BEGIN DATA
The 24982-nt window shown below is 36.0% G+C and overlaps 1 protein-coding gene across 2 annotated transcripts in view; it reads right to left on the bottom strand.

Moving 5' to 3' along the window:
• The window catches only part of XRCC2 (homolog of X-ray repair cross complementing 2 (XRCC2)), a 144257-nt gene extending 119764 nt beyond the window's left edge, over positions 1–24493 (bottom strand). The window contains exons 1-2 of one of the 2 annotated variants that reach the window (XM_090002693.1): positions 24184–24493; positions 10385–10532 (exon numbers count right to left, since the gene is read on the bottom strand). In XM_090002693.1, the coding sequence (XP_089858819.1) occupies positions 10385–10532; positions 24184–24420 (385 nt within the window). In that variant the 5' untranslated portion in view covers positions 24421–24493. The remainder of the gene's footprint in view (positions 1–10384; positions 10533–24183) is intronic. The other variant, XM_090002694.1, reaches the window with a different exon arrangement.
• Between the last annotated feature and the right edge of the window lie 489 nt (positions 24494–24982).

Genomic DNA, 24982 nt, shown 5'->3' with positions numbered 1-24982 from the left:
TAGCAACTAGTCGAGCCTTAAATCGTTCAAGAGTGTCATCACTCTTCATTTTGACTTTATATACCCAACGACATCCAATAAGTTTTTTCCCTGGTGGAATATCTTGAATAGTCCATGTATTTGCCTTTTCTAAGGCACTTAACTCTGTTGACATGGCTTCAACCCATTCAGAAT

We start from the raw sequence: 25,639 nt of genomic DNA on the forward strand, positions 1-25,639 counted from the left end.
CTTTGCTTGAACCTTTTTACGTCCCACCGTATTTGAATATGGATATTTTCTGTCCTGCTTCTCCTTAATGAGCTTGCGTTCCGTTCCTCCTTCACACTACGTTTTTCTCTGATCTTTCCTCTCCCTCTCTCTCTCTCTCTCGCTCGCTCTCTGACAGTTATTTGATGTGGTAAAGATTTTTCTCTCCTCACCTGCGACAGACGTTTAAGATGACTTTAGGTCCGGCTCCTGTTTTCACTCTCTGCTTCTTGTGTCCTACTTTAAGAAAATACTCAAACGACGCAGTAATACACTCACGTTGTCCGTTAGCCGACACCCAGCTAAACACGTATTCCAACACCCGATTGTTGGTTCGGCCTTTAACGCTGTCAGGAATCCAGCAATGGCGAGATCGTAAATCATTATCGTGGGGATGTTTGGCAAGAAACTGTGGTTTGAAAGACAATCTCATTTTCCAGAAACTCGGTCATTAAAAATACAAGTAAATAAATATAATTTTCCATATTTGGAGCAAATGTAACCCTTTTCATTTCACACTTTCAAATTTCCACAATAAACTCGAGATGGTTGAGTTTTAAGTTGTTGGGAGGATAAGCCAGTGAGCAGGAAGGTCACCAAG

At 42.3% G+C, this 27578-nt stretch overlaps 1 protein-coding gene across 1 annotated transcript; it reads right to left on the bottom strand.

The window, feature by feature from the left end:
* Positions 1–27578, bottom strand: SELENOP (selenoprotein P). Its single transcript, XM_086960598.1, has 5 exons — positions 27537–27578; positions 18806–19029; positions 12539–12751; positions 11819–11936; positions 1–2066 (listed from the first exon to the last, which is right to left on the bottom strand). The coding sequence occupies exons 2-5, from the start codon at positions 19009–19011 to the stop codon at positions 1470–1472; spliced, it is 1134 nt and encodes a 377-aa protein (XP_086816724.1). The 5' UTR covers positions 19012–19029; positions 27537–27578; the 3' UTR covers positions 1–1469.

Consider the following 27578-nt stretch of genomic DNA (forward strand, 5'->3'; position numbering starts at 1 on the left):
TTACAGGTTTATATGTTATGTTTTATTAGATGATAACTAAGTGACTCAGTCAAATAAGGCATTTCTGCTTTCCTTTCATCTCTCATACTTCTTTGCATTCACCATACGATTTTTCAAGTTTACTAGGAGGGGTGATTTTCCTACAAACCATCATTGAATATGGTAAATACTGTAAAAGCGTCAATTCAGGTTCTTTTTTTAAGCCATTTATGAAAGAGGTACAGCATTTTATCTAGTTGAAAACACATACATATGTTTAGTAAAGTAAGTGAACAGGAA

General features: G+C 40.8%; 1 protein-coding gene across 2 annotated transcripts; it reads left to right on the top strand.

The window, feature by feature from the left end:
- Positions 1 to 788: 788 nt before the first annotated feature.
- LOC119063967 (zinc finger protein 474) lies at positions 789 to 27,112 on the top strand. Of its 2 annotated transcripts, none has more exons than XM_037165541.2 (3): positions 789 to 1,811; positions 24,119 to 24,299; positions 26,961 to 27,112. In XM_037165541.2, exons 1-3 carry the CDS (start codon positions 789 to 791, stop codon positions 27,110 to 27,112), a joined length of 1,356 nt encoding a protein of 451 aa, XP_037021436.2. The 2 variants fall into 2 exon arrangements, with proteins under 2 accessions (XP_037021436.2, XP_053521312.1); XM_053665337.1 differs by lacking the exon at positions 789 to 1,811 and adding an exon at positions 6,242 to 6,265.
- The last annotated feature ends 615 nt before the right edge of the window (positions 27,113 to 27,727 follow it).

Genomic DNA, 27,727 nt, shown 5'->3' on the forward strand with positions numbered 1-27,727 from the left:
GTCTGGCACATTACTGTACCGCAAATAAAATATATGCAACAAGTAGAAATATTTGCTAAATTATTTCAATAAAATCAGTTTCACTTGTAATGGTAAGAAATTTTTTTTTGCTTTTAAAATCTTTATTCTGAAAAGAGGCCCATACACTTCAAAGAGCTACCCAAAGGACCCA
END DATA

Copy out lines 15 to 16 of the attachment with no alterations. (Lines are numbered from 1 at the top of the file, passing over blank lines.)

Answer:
The window, feature by feature from the left end:
- Positions 1 to 788: 788 nt before the first annotated feature.